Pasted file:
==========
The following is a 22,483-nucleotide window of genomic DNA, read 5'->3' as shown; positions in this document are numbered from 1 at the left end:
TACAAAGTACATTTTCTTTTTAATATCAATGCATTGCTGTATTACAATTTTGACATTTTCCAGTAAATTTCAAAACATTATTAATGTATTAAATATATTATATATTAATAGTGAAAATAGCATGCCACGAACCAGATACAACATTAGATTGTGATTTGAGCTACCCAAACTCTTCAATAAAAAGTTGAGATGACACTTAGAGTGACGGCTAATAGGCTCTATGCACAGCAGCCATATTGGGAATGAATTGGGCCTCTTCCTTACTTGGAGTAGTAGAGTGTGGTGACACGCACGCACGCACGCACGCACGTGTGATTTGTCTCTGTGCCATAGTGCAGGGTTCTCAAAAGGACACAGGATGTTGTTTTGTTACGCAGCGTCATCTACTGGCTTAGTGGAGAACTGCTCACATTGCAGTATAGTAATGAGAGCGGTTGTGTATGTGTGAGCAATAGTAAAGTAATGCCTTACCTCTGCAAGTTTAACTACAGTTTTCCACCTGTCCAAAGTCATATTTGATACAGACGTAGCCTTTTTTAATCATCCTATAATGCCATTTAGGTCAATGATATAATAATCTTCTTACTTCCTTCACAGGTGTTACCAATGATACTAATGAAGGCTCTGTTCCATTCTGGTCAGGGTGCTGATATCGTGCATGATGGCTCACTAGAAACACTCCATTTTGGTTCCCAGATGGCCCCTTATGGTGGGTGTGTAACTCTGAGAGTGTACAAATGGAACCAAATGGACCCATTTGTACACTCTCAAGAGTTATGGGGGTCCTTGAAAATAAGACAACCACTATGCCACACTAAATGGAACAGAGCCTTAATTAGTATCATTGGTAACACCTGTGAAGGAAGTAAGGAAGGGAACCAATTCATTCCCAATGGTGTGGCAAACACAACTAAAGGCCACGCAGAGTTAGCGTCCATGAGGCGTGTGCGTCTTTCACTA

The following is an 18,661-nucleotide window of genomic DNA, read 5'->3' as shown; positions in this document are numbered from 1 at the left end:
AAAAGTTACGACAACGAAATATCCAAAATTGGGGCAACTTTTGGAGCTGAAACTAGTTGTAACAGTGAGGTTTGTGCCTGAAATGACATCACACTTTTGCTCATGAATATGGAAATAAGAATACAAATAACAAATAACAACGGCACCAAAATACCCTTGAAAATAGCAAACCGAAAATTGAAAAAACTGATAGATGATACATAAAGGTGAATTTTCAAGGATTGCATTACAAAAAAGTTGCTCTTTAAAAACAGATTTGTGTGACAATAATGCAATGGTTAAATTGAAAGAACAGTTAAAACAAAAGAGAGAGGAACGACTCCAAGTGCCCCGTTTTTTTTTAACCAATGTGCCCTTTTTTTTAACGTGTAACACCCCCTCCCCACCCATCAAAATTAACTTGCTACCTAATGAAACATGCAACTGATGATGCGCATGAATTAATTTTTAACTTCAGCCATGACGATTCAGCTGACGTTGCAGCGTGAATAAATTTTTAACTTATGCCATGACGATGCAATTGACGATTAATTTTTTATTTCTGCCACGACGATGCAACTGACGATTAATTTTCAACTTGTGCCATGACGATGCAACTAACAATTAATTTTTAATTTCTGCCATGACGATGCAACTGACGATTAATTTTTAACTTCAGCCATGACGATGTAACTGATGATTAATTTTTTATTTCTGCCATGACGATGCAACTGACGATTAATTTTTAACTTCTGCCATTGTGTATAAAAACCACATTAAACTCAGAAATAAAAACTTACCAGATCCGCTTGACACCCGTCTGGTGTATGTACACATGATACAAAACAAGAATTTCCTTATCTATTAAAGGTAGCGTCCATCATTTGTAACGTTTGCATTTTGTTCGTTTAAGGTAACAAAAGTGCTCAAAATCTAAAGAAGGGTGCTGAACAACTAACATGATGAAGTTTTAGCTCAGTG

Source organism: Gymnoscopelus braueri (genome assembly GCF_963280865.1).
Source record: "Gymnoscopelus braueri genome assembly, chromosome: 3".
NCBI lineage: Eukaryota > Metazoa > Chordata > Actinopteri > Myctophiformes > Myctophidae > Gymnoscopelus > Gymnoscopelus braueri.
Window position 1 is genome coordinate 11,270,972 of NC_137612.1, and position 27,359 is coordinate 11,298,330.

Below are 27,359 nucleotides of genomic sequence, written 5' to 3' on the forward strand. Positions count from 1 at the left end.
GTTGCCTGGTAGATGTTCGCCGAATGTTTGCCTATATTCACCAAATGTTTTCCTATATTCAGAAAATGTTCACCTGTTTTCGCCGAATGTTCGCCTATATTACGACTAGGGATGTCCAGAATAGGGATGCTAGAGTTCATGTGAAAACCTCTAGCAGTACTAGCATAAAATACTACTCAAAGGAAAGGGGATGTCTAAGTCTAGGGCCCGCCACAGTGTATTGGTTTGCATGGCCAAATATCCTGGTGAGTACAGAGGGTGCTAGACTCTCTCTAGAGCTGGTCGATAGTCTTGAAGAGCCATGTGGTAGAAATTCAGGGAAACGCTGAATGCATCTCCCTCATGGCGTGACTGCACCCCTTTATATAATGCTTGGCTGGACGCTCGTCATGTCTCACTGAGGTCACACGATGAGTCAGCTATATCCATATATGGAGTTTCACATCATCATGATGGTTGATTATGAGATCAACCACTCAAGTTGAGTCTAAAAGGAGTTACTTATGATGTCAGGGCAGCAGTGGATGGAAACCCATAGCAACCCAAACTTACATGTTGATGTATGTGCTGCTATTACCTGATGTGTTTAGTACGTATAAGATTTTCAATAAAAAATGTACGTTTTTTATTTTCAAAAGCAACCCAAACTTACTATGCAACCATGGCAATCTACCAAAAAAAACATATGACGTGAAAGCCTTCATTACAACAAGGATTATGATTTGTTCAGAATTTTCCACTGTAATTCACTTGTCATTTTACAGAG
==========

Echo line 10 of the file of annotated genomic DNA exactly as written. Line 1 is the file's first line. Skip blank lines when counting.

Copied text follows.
GTTGCCTGGTAGATGTTCGCCGAATGTTTGCCTATATTCACCAAATGTTTTCCTATATTCAGAAAATGTTCACCTGTTTTCGCCGAATGTTCGCCTATATTACGACTAGGGATGTCCAGAATAGGGATGCTAGAGTTCATGTGAAAACCTCTAGCAGTACTAGCATAAAATACTACTCAAAGGAAAGGGGATGTCTAAGTCTAGGGCCCGCCACAGTGTATTGGTTTGCATGGCCAAATATCCTGGTGAGTACAGAGGGTGCTAGACTCTCTCTAGAGCTGGTCGATAGTCTTGAAGAGCCATGTGGTAGAAATTCAGGGAAACGCTGAATGCATCTCCCTCATGGCGTGACTGCACCCCTTTATATAATGCTTGGCTGGACGCTCGTCATGTCTCACTGAGGTCACACGATGAGTCAGCTATATCCATATATGGAGTTTCACATCATCATGATGGTTGATTATGAGATCAACCACTCAAGTTGAGTCTAAAAGGAGTTACTTATGATGTCAGGGCAGCAGTGGATGGAAACCCATAGCAACCCAAACTTACATGTTGATGTATGTGCTGCTATTACCTGATGTGTTTAGTACGTATAAGATTTTCAATAAAAAATGTACGTTTTTTATTTTCAAAAGCAACCCAAACTTACTATGCAACCATGGCAATCTACCAAAAAAAACATATGACGTGAAAGCCTTCATTACAACAAGGATTATGATTTGTTCAGAATTTTCCACTGTAATTCACTTGTCATTTTACAGAG